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Team Up Against Sepsis

Providence Holy Family Hospital (Spokane, Washington)

CSI Summary

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CSI Presentation

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CSI Toolkit

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Project Topic

Improving sepsis outcomes through team-based rapid implementation of a sepsis bundle

Hospital Unit

Emergency Department

CSI Participants

Karin Kloppel, BSN, RN, CCRN, CEN
Barbara Richards, BSN, RN

Project Goals/Objectives

  1. Increase nurse compliance with sepsis bundles
  2. Increase early recognition of possible systemic inflammatory response syndrome (SIRS)/sepsis, and reduce sepsis incidence
  3. Decrease by 80% the time it takes to complete six sepsis bundle tasks: obtaining labs, lactate, two blood cultures, IV access, IV fluid resuscitation and administration of antibiotics
  4. Increase team response to sepsis alerts 80%

Project Outcomes

  1. Achieved completion of six sepsis bundle tasks in 60 minutes consistently
  2. Decreased time from sepsis alert to administration of antibiotics 64.2%
  3. Decreased time from antibiotic order to administration 64%
  4. Increased team response to sepsis alerts an average of 70%
  5. Decreased hospital’s overall sepsis-related observed/expected (O/E) mortality ratio mean from 1.15 to 0.8
  6. These outcomes resulted in a projected annual fiscal impact of $110,000, with an estimated CSI program return on investment over 600%.

Project Overview

Our hospital system had identified sepsis mortality reduction as a top priority. Our CSI team chose to focus on early recognition and treatment aspect of sepsis through improved sepsis bundle compliance in our 30-bed Emergency Department.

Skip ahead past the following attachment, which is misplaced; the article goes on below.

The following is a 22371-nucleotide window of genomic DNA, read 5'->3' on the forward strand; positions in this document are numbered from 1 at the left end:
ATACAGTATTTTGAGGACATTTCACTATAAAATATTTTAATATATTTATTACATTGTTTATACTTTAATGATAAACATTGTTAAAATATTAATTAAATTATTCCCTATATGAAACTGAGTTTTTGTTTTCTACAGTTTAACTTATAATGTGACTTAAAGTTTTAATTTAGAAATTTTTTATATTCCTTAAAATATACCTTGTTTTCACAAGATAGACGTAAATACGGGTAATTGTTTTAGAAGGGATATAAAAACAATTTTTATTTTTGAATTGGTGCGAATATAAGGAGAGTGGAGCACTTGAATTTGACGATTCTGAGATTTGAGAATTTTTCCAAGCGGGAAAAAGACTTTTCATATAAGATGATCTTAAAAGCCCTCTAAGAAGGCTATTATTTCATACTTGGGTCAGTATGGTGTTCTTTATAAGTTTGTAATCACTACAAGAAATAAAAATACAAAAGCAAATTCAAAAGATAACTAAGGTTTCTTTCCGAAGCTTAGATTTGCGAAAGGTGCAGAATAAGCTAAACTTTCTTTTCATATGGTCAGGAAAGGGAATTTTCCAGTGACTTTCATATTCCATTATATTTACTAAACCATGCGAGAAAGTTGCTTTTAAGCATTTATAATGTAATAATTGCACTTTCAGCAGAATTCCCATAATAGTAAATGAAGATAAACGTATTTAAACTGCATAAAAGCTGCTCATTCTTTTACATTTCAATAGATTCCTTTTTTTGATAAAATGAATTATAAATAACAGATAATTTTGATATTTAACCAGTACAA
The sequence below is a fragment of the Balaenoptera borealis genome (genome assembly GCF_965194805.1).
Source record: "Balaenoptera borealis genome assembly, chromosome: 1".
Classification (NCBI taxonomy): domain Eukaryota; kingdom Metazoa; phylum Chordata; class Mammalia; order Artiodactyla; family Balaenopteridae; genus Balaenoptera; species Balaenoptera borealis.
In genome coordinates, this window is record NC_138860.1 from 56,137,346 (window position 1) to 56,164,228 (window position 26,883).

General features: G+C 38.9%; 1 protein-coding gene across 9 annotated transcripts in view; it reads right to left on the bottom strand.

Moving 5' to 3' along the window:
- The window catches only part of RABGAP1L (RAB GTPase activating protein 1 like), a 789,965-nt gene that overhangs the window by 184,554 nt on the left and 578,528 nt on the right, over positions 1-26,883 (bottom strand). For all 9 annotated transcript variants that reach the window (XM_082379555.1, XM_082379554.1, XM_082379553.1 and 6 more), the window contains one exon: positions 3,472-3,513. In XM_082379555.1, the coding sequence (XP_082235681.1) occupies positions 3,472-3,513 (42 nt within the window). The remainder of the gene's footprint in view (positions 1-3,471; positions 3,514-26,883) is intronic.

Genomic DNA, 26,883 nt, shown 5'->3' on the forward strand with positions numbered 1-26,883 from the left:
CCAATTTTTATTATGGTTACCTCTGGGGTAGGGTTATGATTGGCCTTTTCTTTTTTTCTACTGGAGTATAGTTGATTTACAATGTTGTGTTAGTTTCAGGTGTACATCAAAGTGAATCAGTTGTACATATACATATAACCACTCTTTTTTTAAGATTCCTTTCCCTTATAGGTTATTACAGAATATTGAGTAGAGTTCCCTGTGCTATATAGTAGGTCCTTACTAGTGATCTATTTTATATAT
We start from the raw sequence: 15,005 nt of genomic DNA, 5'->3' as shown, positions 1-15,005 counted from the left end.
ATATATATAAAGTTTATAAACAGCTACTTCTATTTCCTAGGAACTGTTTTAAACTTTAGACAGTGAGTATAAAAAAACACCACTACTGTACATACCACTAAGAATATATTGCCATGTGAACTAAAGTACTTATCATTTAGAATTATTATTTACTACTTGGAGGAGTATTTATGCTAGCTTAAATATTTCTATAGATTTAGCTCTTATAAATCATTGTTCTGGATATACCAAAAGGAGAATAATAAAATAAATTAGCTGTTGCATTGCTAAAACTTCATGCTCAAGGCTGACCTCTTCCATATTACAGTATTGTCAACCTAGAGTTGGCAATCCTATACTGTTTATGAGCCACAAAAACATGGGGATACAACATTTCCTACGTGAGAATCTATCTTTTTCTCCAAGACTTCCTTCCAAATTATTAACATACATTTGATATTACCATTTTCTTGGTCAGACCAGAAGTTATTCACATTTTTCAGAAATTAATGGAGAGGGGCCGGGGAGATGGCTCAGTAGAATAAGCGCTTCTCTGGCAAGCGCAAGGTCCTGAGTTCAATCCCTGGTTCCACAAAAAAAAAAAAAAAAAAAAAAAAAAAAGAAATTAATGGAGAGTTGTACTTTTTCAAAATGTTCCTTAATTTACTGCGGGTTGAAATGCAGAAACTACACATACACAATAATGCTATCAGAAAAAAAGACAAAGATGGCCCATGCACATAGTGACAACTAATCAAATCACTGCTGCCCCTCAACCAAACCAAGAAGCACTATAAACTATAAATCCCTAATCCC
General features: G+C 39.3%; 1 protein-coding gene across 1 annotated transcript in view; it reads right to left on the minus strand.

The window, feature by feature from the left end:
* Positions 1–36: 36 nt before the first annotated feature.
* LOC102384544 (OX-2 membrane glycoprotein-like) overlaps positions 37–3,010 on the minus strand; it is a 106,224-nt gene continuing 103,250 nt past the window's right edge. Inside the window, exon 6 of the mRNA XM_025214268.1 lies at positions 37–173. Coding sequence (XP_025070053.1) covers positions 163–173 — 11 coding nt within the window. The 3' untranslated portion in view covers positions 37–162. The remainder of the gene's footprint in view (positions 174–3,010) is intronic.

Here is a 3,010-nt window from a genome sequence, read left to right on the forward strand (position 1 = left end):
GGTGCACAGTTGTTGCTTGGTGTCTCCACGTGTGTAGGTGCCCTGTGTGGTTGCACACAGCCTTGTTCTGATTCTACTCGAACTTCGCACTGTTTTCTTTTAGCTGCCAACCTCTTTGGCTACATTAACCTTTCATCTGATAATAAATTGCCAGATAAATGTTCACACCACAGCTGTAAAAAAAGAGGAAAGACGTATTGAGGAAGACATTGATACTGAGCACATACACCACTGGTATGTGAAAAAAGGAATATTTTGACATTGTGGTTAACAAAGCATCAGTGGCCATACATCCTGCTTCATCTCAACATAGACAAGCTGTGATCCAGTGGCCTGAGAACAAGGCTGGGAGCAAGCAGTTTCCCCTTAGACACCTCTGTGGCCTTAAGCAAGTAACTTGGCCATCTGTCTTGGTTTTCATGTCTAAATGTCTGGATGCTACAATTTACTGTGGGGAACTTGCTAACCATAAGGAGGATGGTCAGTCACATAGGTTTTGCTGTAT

We wanted to implement a two-RN response approach, called “Team Up Against Sepsis,” for all sepsis alerts called in the ED. This approach was key to our efforts to encourage completion of six sepsis bundle tasks within 60 minutes to optimize patient outcomes. Our project team surveyed staff to measure awareness of SIRS/sepsis criteria and sepsis bundle metrics, and we educated staff, management and physicians about the project. We worked out solutions for challenges as they arose during the project.

Five months after implementation, data revealed a significant decrease in time from sepsis alert to antibiotic administration and from orders to antibiotic administration. The overall mortality rate due to sepsis was also reduced. The team response is now hardwired into our practice, and our sister hospital has begun replicating this model in their ED.

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The materials associated with this AACN Clinical Scene Investigator (CSI) Academy project are the property of the participating hospital noted above, not AACN. Requests to use content contained in the CSI team’s summary, presentation or toolkit should be directed to the hospital. We suggest reaching out to the hospital’s Communications, Marketing or Nursing Education department for assistance.

The AACN CSI Academy program supports change projects based on quality improvement methods. Although CSI teams seek to ensure linkage between their project and clinical/fiscal outcomes, data cannot be solely attributed to the project and are estimations of impact.